American Masterpieces at the Los Angeles County Art Museum
The Los Angeles County Art Museum is feeling Au courant again, some of it due to the new addition of the Broad Center, some to the new curator of photography, Britt Salveson, and now, some to a terrific small exhibition that is a response and a counterpart to the exhibition, American Stories: Paintings of Everyday Life, 1765-1915. The photographic echo is titled, In Color: New American Stories from LACMA’s Photography Collection. The show is comprised of a handful of large-scale color photographs by contemporary artists who worked or are working in the United States. Though the paintings and the photographs viewed below do not hang side by side (each are taken from both concurrent exhibitions), they resonate in their pairings (created and written for the LACMA blog by Sarah Bay Williams). The exhibitions run through May 23rd, 2010.
On the left, above, we see portraits of Mr. Jacob Gerard Koch, a wealthy Philadelphia merchant, and Mrs. Jane Griffith Koch, his wife, by Rembrandt Peale. On the right are Joel Sternfeld’s portraits of (what can be assumed to be) a couple in Malibu, an investment banker and his Pucci spandex-clad ladyfriend. The similarities? Both Peale and Sternfeld use architectural details such as columns and drapes (Koch) and drinking cups and floor-to-ceiling windows (Malibu) to indicate that the portraits are possibly to be viewed in tandem. In both sets, the male figure is seen to be in the midst of reading or reviewing correspondence—Koch with a letter in hand and the investment banker deftly multitasking between phone, newspaper, and exercise bicycle (the last of which history tells the stout Mr. Koch was sorely in need). The females appear more at ease, dressed attractively, and in the midst of reading (Mrs. Koch) and having a healthy lunch (Malibu). Even the males both have a tiny bit of flair to their dress—Mr. Koch, with a kerchief of red with flecked gold, and the investment banker with just a peek of, well… leopard print tighty whities, of course.
Mary Cassatt & Sharon Lockhart
The random scattering of blue club chairs and a deep blue sky thick with clouds echo each other here—but the psychology of Mary Cassatt’s Little Girl and Sharon Lockhart’s Ruby suggest comparable tone as well. Both images portray girls of a similar age, disheveled and accompanied by an animal—Lockhart’s Ruby holds a rat, while Cassatt’s Little Girl is sacked out by a proper dog (Cassatt’s own Brussels griffon). Lockhart’s Ruby, looming large in front of the viewer, seems to both own the world and to be in danger of falling into it—at cliff’s edge. Cassatt’s Little Girl reclines in posture like a bathing beauty, but is intentionally painted as just a little girl worn out from play. The brash informality of these images foreshadows the autonomy of adulthood while granting the viewer those true moments of childhood.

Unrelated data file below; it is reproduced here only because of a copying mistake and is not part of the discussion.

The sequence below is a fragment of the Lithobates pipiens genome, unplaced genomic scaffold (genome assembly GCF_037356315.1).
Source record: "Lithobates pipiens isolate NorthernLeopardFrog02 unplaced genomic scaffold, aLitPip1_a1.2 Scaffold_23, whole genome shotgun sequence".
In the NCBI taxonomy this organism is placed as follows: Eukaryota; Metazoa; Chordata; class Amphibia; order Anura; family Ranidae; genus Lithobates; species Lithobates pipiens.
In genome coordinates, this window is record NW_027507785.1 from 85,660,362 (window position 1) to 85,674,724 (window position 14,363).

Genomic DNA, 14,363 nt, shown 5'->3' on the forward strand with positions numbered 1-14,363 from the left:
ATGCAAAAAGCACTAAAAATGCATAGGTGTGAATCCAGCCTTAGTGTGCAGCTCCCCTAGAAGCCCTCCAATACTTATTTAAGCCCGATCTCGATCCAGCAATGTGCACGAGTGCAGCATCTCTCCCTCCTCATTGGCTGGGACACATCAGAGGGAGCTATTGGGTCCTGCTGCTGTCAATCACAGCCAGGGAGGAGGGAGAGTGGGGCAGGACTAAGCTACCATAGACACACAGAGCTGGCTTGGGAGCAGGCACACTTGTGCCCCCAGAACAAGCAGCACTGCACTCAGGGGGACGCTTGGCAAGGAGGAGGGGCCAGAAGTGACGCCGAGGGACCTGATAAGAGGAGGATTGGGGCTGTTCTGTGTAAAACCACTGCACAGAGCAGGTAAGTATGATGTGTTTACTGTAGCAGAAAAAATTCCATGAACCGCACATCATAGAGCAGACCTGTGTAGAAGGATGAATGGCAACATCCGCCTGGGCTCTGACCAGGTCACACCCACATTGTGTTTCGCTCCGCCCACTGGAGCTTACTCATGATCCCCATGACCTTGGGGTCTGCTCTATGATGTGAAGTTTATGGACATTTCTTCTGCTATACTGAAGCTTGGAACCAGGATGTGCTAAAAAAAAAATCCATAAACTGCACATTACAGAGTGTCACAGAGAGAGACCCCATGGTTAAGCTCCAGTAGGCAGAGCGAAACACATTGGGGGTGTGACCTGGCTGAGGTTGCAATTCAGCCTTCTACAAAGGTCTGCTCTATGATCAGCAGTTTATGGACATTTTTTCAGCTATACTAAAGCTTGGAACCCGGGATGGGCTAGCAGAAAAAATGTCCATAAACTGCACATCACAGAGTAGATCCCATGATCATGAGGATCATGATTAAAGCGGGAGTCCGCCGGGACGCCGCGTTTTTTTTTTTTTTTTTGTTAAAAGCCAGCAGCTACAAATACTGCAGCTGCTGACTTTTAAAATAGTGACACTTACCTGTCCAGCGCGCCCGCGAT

John Singleton Copley’s Portrait of a Lady and Tina Barney’s Jill and the T.V. portray subjects with items and dress that depict wealth, such as the upholstered sofa and silk reclining gown of Copley’s Portrait and the large television and silk kimono of Barney’s Jill. But look at those eyes! In Copley’s portrait, the simple realism of a vacant background, not a jewel on her person to be found, and little sartorial decoration is heightened by a quiet confidence in her stare, with a slight angle to the face as if in serious consideration of the viewer. Barney’s Jill, also intense, is mid-sentence, looking beyond the camera plane and seemingly interrupting whatever was on that television, relegating it to permanent background noise and almost geometric abstraction.
In reference alone, these images could be thought of as similar—two vehicles of river and road traveling alongside our viewing plane. However, George Caleb Bingham’s Fur Traders Descending the Missouri speaks much more of the waterway of the Missouri and the opportunities this brought to those who were seeking resettlement and trade. As described in the Heilbrunn Timeline of Art History, the image can be “read from left to right—against the flow—from the native bear cub chained to the boat’s prow, to the boy reclining on the pelts, to the man at the stern, a straight line from the beast to civilized humanity.” Andrew Bush’s Man Driving Southwest, part of his series of Vector Portraits of people driving 50 to 70 miles per hour in Los Angeles and the surrounding environs, studies the car/human relationship as an extension of personal space. In a city of highways, such as Los Angeles, the car becomes another form of dress and a comfort zone, or, in the case of what Bush guesses to be an air conditioner malfunction, perhaps the decline of civilized humanity.
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